In this Guest Blog, First Nations’ friend and ally Linda Waters shares her thoughts on the Indian Child Welfare Act and the reasons her support of Native families is unwavering.
I first learned about the Indian Child Welfare Act (ICWA) in a First Nations Development Institute weekly digest email this spring. Then I attended online presentations by Dr. Sarah Kastelic, executive director of the National Indian Child Welfare Association, who provided particulars about the original need for, and renewed challenges to, ICWA.
The atrocities of the Indian boarding schools recently in the news are horrendous to hear. There is lasting harm to those stolen children and their relatives. But at least those schools are all closed. I was devastated to learn that Native children are still being stolen from their families and communities, only now it’s by using the child welfare system.
I learned Native children are removed from their homes by state child welfare services at a rate several times that of white children. These Native children are too often placed with white families, rather than being allowed to be cared for by extended family or their greater tribal communities. Once away from their birth culture for years, they typically have a very difficult time knowing their identity – they are not treated as white, but they are estranged from their Native roots.
A modern version of colonization
Uncomfortably, I see from Dr. Kastelic and others how this is the next step in the current version of the recipe for colonization, which is consistent around the world, and it is chillingly effective. The recipe is:
- Take Indigenous land
- Control the natural resources used and stewarded by Indigenous communities, especially the water
- Usurp or take over Indigenous governance
- Delegitimize and question Indigenous culture and values
- Take the children
Taking the children steals the future of a community. Without having family to love and teach them within their own communities, young ones are exposed only to the colonial mindset, and their original culture becomes lost. This is undeniably intentional.
Why would people do this? Undoubtedly, some people are unfeeling and cruel. But it appears most just think that they know what’s best for others, based on their own cultural values. Different values are seen as lesser values. Mainstream white culture assumes that economic issues are more important than the less visible and less easily definable values of community and cultural belonging.
Native families are much more likely to be economically disadvantaged than white families (due to systemic disparities going back centuries). We know this and can see the historical reasons. However, the child welfare system and white adoptive parents see themselves as “saving” Native children from their perceived resource-poor communities, regardless of how much those community members love and care for them.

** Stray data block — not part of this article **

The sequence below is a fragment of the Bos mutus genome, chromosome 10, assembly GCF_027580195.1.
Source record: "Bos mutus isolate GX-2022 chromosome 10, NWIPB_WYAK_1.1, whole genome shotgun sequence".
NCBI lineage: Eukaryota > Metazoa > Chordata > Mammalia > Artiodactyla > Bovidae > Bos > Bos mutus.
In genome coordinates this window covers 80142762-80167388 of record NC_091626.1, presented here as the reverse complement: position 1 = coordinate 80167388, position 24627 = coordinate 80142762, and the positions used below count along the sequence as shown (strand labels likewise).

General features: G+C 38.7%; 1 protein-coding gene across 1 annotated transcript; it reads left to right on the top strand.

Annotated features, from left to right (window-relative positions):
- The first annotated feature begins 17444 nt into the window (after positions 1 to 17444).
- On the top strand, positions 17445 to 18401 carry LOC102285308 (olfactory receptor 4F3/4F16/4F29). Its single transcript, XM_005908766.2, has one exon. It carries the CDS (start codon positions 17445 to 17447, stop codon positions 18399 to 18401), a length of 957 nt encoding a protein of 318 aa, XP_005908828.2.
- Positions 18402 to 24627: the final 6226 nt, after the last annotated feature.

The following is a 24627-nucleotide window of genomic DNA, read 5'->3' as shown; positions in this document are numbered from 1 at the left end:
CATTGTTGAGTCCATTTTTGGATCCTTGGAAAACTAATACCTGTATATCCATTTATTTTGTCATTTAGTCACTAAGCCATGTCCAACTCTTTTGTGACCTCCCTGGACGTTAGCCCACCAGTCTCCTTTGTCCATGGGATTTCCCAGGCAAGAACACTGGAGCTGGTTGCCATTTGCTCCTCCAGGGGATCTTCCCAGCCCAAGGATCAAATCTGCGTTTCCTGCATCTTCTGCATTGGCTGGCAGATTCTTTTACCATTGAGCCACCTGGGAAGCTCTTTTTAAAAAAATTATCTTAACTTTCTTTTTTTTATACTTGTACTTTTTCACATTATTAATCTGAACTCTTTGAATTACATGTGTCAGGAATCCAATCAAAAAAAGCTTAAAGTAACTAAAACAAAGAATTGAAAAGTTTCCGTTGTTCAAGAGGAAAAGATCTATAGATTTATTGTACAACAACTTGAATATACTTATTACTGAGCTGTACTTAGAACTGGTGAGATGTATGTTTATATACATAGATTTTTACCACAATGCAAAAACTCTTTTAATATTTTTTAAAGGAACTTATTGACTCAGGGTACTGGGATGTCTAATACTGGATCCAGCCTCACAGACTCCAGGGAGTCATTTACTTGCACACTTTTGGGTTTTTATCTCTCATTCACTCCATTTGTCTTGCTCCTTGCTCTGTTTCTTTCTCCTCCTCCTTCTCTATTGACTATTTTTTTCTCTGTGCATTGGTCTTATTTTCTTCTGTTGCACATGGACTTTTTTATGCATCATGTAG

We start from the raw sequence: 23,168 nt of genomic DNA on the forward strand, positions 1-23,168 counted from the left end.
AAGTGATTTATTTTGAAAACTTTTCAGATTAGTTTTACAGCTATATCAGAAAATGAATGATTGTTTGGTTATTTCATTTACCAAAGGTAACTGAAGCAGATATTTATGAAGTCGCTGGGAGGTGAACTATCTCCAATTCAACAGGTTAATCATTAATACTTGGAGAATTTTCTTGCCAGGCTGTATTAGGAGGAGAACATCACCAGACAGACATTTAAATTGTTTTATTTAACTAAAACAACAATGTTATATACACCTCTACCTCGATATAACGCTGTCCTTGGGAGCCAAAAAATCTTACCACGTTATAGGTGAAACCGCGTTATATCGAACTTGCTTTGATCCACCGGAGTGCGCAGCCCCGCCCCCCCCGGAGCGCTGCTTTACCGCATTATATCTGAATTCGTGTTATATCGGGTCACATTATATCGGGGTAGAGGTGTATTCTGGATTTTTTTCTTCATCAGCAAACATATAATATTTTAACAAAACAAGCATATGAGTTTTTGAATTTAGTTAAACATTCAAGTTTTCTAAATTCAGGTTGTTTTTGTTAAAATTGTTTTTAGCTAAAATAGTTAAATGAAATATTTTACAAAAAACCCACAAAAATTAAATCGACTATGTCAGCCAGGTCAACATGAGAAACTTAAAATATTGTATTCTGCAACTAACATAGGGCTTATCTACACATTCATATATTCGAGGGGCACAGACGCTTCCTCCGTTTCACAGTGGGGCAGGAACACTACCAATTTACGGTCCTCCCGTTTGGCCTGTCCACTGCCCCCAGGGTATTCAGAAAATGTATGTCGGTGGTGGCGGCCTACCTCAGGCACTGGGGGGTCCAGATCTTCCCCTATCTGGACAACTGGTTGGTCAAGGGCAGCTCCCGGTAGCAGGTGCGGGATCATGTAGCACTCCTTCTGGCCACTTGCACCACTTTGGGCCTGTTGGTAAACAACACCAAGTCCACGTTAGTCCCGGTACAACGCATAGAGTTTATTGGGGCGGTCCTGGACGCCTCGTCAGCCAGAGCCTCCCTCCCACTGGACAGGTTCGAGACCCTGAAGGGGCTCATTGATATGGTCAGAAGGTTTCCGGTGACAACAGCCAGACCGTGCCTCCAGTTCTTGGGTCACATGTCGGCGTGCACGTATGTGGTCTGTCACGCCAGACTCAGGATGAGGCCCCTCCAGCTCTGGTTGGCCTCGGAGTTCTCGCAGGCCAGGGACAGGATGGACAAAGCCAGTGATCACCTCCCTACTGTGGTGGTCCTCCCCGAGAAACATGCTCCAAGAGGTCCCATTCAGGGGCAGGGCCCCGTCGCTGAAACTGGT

If Native families are lacking resources, the solution is surely to make changes to allow the return of more resources, rather than taking children from their loving relatives.
The people committing these abuses may think they are doing good. However, when they approach child welfare situations with unconscious bias or unacknowledged stereotypes of Native peoples as less-than-human, it does not create healthy outcomes. There is paternalism, arrogance, and white saviorism. Native children and tribal communities are greatly harmed.
Unsurprisingly, in a country organized around maximizing individual profits, Native children become commodities to be bought, sold, and used, rather than loved as growing humans. A quick look at those bringing the challenge to ICWA clearly shows profit motivations for several: private adoption agencies and adoption attorneys make top dollar on adopting out Native children, who are often seen as “exotic” to white families.
The need for ICWA
The Indian Child Welfare Act was put in place to counteract both anti-Native bias and profit-driven theft of Native children to be put up for adoption. ICWA provides active protection of Native kids. It also guarantees a tribal voice in matters of the welfare of tribal children. Indigenous nations must have sovereignty over all their citizens, including children. Protections for Indigenous children need to be in place at the national level, nation to nation.
Those bringing the current challenge to ICWA are white, using the systems already in place to favor white people. Preserving ICWA is necessary to avoid making the child welfare system much worse for Native communities. As a white Euro American, I ally myself with efforts to protect ICWA, pushing back against the recipe for colonization.
Linda Waters lives with her husband in central Washington State, where she grows roses, enjoys time with family and friends, and tries to do her part in making the world a more life-affirming place for all.